The next two buttons each have an associated status indicator and select either 'Pattern' or 'Song' modes. The memory space on the MXR 185 allows up to 100 patterns to be programmed and stored, then combined into 'songs', with the maximum capability of songs being 100. This is certainly adequate for a whole evening's worth of rhythm backings and should satisfy the needs of the most ardent jazz-rockers (for it is these people that often like to have their drummer playing completely different rhythms in every bar!).

The 'Insert' and 'Delete' buttons are used to edit patterns from songs when composing long chains of drum sequences, and it is here that 'Copy' helps, as this function allows the user to copy any pattern into another memory location at the push of a button, rather than having to re-programme a whole pattern unnecessarily. It is also used to double the length of an existing pattern thus providing a quick way of achieving an even number of pattern repeats. Also when composing sequences or songs, the 'Step Forward', 'Step Backward' buttons can be used to step through patterns quickly. 'Erase' and 'Record' buttons complete this group of controls. However, pressing 'Tape' converts the two 'Step' buttons and 'Erase' to their 'To Tape', 'From Tape' and 'Verify' functions, which enable the data in memory to be read out and dumped onto tape (allowing a library of rhythms to be created) or stored rhythms to be loaded into the machine and checked, before the memory contents are wiped.

An Accent button lets you emphasise individual beats and works separately on each voice. However, the accent level is not adjustable, being preset internally for each voice as with the MPC 1 drum computer.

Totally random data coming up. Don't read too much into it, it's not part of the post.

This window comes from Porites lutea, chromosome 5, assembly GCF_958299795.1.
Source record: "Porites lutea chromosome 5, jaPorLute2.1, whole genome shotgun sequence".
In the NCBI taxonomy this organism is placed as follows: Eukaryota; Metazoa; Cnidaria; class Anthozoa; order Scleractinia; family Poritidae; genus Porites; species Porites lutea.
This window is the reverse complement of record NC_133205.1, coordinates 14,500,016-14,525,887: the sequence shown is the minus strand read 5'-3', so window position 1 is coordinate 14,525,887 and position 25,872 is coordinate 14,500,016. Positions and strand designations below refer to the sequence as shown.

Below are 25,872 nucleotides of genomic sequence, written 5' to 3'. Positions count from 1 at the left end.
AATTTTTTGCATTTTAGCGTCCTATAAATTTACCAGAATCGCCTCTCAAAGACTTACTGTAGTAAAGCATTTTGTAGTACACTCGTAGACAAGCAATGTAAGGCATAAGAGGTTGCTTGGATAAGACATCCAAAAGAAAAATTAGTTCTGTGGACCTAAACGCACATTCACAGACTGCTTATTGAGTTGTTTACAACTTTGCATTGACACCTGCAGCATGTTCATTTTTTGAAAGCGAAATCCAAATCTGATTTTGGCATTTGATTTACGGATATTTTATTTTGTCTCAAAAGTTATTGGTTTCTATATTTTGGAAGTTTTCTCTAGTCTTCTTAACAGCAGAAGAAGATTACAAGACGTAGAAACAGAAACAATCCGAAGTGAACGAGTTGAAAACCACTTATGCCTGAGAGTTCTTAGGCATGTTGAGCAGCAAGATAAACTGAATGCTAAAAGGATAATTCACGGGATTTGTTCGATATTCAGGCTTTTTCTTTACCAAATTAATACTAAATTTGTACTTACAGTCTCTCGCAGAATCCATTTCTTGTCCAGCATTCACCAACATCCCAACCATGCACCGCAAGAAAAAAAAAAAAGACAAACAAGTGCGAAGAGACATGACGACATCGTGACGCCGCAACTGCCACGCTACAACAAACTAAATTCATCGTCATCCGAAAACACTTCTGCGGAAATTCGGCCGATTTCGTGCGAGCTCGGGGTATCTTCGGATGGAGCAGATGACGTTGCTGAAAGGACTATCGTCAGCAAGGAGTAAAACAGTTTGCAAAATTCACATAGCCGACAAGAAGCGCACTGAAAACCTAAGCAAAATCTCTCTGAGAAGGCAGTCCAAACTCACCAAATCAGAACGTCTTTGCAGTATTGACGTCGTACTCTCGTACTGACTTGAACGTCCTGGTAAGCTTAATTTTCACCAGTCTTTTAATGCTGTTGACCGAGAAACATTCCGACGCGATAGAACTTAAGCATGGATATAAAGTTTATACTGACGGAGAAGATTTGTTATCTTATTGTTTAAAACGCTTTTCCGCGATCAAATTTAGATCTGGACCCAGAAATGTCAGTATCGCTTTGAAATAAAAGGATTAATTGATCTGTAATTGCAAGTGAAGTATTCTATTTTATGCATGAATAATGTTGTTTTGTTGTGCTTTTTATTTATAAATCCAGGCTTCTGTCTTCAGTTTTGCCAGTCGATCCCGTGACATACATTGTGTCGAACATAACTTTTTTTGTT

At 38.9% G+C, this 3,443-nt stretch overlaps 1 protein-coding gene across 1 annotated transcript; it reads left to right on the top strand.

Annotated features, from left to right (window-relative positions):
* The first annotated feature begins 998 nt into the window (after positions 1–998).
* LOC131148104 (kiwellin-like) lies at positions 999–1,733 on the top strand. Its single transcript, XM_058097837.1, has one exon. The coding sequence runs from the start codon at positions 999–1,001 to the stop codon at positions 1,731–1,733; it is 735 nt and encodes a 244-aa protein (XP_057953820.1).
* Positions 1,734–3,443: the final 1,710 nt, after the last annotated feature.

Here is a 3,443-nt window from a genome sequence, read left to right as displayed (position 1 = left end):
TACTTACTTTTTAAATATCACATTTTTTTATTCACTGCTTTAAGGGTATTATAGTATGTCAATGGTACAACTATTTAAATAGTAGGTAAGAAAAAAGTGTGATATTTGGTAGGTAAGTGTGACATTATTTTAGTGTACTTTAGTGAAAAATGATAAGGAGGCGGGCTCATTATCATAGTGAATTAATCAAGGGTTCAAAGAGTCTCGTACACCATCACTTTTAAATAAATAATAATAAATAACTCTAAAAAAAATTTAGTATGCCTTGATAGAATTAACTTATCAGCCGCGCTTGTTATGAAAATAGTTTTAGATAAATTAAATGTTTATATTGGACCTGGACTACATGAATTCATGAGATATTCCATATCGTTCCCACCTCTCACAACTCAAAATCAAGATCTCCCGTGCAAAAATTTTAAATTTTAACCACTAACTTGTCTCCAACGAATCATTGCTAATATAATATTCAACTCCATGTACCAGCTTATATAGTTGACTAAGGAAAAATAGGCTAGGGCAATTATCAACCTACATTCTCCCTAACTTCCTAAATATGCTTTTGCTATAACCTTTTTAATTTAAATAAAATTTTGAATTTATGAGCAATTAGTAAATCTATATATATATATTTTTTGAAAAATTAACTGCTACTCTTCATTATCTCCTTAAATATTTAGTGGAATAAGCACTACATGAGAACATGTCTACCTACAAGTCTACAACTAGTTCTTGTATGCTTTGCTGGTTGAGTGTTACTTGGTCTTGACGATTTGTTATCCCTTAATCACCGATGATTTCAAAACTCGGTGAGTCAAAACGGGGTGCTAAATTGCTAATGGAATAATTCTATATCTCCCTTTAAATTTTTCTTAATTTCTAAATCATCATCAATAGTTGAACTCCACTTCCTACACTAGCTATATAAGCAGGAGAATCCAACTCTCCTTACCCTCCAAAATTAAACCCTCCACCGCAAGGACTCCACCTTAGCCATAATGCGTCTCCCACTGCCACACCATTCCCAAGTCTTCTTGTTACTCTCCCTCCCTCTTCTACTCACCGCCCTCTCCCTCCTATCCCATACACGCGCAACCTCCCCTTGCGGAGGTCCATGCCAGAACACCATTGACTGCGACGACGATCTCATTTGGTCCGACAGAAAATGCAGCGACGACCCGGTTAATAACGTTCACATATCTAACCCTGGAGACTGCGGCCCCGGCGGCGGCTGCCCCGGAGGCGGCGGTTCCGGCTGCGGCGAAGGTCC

Building Patterns



Recording a rhythm pattern on the MXR 185 is simplicity itself - the controls are quick to master and logically laid out. Basically, to create a pattern what you do is enter Pattern mode, select a pattern number from 00 to 99. Pressing down the Length button, you can enter the required number of beats for your bar, then selecting Record and Run together causes the click track metronome beat to sound (if the slider is up), at the tempo set by the slider.

As an aid to programming, the metronome click sounds louder on the first (down) beat of the pattern, and the LED display and Record indicator all blink. All you have to do then is press the necessary drum voice buttons whenever you want a drum to sound and they will be recorded. The pattern cycles round continuously also, to help you get a feel for the rhythm.

If you make a mistake, by setting the pattern length to 00 the whole pattern is erased, but if you only wish to rectify a specific misoccurrence of a particular drum, you can do so by holding down Erase and pushing the relevant drum button in time with the mistake and it will be erased at the end of the pattern. Easy, simple and very quick to operate; a necessary requirement when 'time is money'.

Using different length patterns means you can obtain different time signatures in conjunction with the Accuracy control, and Tempo slider. Once several patterns have been created you can begin to construct whole songs by entering the Song mode, choosing a song number and selecting 'Record'. Simply key in the pattern numbers you require in the correct order, each time depressing the 'Insert' button. Editing your songs is similar in procedure, except that 'Delete' is used along with the 'Forward' and 'Backward' controls to step through the selected order of rhythm patterns sequentially.

Rearview.


Mixing



You can have great fun once a song/pattern is recorded by changing the levels on the drums. Cutting one drum out of the mix can drastically alter the whole feel of the rhythm, for example. It's a good machine to use if you prefer to leave your rhythm creations to chance, rather than sit down and draw out mathematical charts of exactly where each beat should occur for maximum effect.